Holding Antonetti Accountable
By Bob Toth
The search for a scapegoat continues in Cleveland, as an intriguing start to the 2012 season was cut short by an eleven-game losing streak that followed an impressive victory over Justin Verlander and the Detroit Tigers on July 26th.
It is safe to say that everyone, from the top down, is deserving of some further evaluation to determine whether they belong in the long-term plans of the organization or not.
Pitching coach Scott Radinsky took the fall for some of the team’s struggles, as the axe befell him publically on Thursday afternoon.
The same axe has gradually cut away at the team’s current roster, as veteran ballplayers Johnny Damon, Derek Lowe, Jose Lopez, and Jeremy Accardo have all been designated for assignment this week. Lowe has signed on to pitch out of the bullpen for the New York Yankees, while the future for the other three players is still hazy.
The team and its fans continue to look for scapegoats.
Skipper Manny Acta came under fire during the club’s losing streak, but was given a vote of confidence from Indians’ General Manager Chris Antonetti this past Monday, after the team completed their worst nine-game roadtrip in the team’s 111-year history.
It is easy to blame managers. They are often the more visible of the management figures within baseball organizations. But all that managers can do is coach up their team to the best of their respective abilities. They can try to elicit maximum production and find combinations of players that may work better together than others, but they cannot force players to stay healthy, to get out of slumps, or to find the power they once had. They are not fully responsible for the talent that is on the field and can only truly play the cards they have been dealt.
The general manager, however, does have a greater say in which cards wind up in that deck. Over these last few seasons, it would be safe to say that the Indians have hardly played with a stacked deck.
Chris Antonetti has been in the Indians organization since 1999 after a year of work in the front office for the Montreal Expos. His work for the Indians was rewarded in February of 2010, when the club announced that he would take over as the team’s General Manager and Executive Vice President, replacing Mark Shapiro, who would become the team President. The move became official on October 4th, 2010.
Even though Antonetti was not the official General Manager of the club until the end of that season, he had been groomed slowly over the previous months and maybe even years for the role by Shapiro, in much the same way former Indians GM John Hart had done with Shapiro back in 2001.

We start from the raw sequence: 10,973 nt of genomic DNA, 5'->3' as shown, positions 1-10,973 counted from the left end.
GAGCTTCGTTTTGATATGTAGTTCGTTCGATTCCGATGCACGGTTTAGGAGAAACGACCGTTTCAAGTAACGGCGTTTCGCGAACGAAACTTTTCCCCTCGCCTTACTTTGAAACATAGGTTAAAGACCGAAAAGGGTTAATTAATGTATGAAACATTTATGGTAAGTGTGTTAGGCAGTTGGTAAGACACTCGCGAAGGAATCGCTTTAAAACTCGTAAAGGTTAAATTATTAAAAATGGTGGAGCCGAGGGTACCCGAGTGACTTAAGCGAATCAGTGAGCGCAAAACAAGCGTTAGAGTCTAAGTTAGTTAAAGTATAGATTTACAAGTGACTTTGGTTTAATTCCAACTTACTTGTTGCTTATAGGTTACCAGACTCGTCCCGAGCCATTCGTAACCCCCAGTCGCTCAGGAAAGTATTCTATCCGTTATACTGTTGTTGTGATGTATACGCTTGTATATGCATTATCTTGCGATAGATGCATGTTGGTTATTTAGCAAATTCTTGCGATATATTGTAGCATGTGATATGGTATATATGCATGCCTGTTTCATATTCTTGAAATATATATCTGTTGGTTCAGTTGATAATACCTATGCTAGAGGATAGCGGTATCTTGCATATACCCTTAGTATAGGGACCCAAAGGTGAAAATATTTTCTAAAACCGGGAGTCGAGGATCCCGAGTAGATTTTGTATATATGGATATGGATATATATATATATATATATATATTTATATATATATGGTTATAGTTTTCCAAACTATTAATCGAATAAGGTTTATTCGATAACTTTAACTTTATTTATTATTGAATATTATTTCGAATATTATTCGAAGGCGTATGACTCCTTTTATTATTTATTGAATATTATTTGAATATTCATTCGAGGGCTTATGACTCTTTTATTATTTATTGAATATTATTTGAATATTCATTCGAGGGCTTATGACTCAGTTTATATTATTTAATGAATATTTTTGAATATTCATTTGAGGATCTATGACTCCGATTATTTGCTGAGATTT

With Antonetti assisting Shapiro in the transition 2010 season, the team purged five veterans for prospects going into the deadline, as the team on the field stumbled to a disappointing 69-93 record. The roster was decimated by injuries and the team spent just one game above .500 for the season. By the time the fire sale began on June 26th, the club was already 26-47 and 14.5 games out of first place. First baseman Russell Branyan was traded to Seattle for outfielder Ezequiel Carrera and shortstop Juan Diaz. On July 28th, third baseman Jhonny Peralta was dealt with cash to Detroit for Class-A pitcher Giovanni Soto. Outfielder Austin Kearns was expelled two days later to the New York Yankees for a player to be named later who would become Zach McAllister when the deal was completed on August 20th. At the trade deadline, starting pitcher Jake Westbrook was sent to St. Louis in a three-way trade that sent pitcher Corey Kluber to the Indians’ Double-A affiliate, Akron. The Indians also dealt reliever Kerry Wood and cash to the Yankees on the same day, acquiring pitcher Andrew Shive and infielder Matt Cusick, neither whom would play a game in the Indians’ farm system.
It is tough to know which deals over the years Antonetti had involvement in and how much he orchestrated them. With Shapiro no longer involved in the day-to-day aspects of the baseball side of the club, it is easier to hold Antonetti accountable for the deals made under his regime in that time since.
With two offseasons under his belt, Antonetti has made some decisions that have not panned out in the best interest of the organization.
Throughout the 2012 season, the club seemed to lack depth across the roster. The bench was thin. The offense was light hitting. There is the often-discussed and seldomly-fixed debacle that has been left field. The bullpen, after Chris Perez, Vinnie Pestano, and Joe Smith, was unstable. The rotation was underperforming.